Plant of the year

Every creative area has its own awards: the Oscars, the Junos, and the Grammies are all fun to watch. The PPA Plant of the Year awards aren’t quite as well known, but those of us in the business still tune in to see which plant the Perennial Plant Association will name as the year’s best perennial.

As with the Oscars, part of the fun is criticizing the votes, asking “what were they thinking when they gave the award to him/her/that?” But some years, you just have to agree that the awards got it all right.

In plants, this is one of those years. “Millenium,” which is a variety of allium, was chosen as plant of the year, and there is almost nothing to critique about it.

It’s not a brand new plant – it was first registered by a Massachusetts plant breeder in 2000, which explains the name. (The spelling mistake is deliberate, but the way – the breeder registered the plant spelling it with one ‘n’, and so that is now the correct spelling for this plant.)

The award is a way of recognizing how much various landscapers appreciate a plant that’s been around for a while. We’ve been using Millenium extensively in Water’s Edge plantings for many years, and are absolutely thrilled by its performance.

Onions, chives and garlic are all alliums; the ornamental varieties, like Millenium, have had the scent and edible roots bred out of them, and focus instead on long-lasting purple flowers. Most are spring blooms, but Millenium comes to its peak in late summer, providing a great blast of colour at a time when most summer blooms are fading and the fall blooms haven’t yet come into play.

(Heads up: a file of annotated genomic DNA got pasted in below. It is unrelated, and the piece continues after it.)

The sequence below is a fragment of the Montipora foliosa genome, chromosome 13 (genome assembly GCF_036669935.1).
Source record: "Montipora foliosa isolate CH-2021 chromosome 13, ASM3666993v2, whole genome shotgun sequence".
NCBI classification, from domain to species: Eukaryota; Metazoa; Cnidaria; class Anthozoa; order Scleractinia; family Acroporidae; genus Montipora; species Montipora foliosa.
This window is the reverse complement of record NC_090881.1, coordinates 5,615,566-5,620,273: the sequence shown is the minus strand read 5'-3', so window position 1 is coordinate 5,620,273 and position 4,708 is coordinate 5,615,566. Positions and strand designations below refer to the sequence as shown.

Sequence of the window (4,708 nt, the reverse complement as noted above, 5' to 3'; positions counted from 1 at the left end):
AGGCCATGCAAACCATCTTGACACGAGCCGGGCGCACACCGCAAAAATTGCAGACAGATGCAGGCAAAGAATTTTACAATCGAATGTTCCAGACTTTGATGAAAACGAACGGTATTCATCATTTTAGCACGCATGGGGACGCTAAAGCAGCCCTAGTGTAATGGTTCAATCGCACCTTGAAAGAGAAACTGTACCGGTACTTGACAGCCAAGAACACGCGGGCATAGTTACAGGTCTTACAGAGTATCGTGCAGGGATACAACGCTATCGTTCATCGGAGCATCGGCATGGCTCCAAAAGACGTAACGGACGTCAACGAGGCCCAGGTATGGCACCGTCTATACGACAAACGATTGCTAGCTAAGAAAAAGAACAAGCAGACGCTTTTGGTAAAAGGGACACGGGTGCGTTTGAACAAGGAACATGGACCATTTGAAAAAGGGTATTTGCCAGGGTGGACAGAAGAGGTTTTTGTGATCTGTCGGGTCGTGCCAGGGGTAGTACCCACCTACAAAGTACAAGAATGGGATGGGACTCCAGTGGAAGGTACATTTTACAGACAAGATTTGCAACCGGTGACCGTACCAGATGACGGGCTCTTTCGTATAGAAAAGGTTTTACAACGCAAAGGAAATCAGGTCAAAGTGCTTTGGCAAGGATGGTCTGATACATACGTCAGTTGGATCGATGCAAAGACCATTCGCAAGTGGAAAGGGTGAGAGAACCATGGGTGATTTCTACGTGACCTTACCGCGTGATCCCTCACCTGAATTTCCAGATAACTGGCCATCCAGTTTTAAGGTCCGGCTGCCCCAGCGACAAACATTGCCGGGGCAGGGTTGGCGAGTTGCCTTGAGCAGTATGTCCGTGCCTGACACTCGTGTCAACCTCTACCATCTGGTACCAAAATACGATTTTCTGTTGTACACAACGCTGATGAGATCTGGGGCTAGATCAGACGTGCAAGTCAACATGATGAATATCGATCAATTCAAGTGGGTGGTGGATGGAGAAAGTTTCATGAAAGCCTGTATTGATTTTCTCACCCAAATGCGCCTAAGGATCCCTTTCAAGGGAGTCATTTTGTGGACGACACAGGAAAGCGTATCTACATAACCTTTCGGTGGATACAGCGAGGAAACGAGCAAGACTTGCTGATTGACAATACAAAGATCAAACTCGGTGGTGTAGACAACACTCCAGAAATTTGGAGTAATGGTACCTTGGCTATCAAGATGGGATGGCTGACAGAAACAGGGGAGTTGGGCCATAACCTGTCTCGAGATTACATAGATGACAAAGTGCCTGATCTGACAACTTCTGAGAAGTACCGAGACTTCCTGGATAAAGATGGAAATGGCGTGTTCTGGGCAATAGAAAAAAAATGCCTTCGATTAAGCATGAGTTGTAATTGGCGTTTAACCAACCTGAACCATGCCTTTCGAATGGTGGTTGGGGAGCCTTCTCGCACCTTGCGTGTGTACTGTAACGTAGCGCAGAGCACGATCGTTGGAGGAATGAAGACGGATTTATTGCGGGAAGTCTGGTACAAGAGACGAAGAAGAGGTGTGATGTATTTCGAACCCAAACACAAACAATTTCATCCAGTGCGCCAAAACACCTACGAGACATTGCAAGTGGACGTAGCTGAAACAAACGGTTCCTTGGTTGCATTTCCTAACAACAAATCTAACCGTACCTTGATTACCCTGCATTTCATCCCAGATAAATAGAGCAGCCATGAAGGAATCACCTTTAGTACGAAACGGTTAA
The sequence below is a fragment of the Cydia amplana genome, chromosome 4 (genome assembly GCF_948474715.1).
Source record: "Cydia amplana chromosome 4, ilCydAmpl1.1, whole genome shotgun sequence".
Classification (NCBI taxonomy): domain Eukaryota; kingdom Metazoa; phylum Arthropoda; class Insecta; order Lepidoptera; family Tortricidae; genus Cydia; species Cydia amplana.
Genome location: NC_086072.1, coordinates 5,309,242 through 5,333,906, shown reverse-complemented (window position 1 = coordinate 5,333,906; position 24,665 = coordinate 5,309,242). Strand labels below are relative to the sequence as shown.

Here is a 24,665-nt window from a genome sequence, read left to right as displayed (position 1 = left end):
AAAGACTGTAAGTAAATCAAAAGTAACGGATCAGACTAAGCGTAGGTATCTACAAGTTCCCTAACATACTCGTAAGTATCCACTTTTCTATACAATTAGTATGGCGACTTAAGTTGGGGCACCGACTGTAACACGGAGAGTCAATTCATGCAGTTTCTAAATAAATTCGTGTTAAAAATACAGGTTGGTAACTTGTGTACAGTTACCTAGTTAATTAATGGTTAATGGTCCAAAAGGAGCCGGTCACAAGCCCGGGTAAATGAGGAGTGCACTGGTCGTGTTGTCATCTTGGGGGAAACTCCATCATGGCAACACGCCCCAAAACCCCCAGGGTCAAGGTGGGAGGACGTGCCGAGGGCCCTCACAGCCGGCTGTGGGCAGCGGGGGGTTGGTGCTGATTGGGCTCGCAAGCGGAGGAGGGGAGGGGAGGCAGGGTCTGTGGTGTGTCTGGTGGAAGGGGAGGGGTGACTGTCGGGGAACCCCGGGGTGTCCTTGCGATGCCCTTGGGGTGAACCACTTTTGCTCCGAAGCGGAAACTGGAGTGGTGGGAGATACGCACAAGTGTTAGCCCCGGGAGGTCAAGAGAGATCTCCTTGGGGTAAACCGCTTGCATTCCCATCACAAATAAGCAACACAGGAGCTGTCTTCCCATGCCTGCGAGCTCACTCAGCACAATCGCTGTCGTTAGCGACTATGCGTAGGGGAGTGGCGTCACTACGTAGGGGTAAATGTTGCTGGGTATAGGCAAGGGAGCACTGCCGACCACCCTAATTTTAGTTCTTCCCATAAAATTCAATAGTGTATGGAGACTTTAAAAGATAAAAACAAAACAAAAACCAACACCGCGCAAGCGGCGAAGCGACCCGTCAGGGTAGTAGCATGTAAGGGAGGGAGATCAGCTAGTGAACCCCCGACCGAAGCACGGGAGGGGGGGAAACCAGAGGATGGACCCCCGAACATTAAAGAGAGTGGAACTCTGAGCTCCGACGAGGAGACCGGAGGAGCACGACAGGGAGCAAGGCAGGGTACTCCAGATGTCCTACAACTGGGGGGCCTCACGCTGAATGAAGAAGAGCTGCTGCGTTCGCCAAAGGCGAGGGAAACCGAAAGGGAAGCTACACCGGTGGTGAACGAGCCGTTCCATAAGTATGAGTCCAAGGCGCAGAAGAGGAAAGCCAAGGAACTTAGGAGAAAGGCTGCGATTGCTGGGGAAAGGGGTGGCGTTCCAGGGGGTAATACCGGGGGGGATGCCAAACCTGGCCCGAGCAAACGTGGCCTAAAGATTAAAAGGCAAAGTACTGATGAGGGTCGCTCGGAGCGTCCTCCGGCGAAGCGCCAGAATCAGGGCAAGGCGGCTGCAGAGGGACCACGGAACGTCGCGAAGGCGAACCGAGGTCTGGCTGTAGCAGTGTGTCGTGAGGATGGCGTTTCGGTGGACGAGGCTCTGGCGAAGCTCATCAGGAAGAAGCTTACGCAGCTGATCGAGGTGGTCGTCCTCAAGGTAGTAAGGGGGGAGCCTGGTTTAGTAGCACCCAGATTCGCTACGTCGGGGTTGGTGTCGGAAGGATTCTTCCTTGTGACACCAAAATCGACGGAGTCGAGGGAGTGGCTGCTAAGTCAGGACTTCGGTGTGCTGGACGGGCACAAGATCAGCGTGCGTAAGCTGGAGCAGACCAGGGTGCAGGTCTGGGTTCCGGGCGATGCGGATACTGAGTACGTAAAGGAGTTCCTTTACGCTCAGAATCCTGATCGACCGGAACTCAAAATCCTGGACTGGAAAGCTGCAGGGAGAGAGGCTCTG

Millenium is hardy all the way from zone nine to zone three, so it grows quite well in our zone four gardens. Like most alliums, it’s a sun-loving plant that likes well-drained soil, and is quite drought-resistant. It has glossy, dark green foliage that doesn’t wilt in the mid-summer heat. The leaves are 10 to 15 inches tall, which is short for an allium, but that helps the plant to remain upright.

The blooms are perfectly spherical purple balls, and grow at a uniform height. The plants grow in tight clusters, so when the blooms emerge they create an impressive mass of colour in the garden. We will sometimes plant a large mass of them on their own, but they also look fantastic at the front of a perennial bed, backed by bright orange or yellow blooms or interspersed with ornamental silver foliage.

The blooms last for a month, and they also dry beautifully, retaining interesting structure and even holding on to a blush of colour when dry.

Most alliums tend to reseed to excess, spreading too easily if you’re not careful. But at least half of Millenium’s seeds are infertile, so the problem is much easier to control. When you do want to extend a patch, it’s easy to cut and divide a clump, either in spring or fall.

And to cap it all off, Millenium even manages to attract the right kind of wildlife. Pollinators like butterflies and bees absolutely love it, while deer, chipmunks and rabbits generally leave it alone.

If you’re looking for a great, versatile, and easy-to-care-for splash of purple in the garden, ask us about planting some Millenium. But call us soon – we placed most of our perennial orders last fall, and after the award announcement, nurseries are almost certain to run out of stock this year.

 

 

Posted in In the Garden.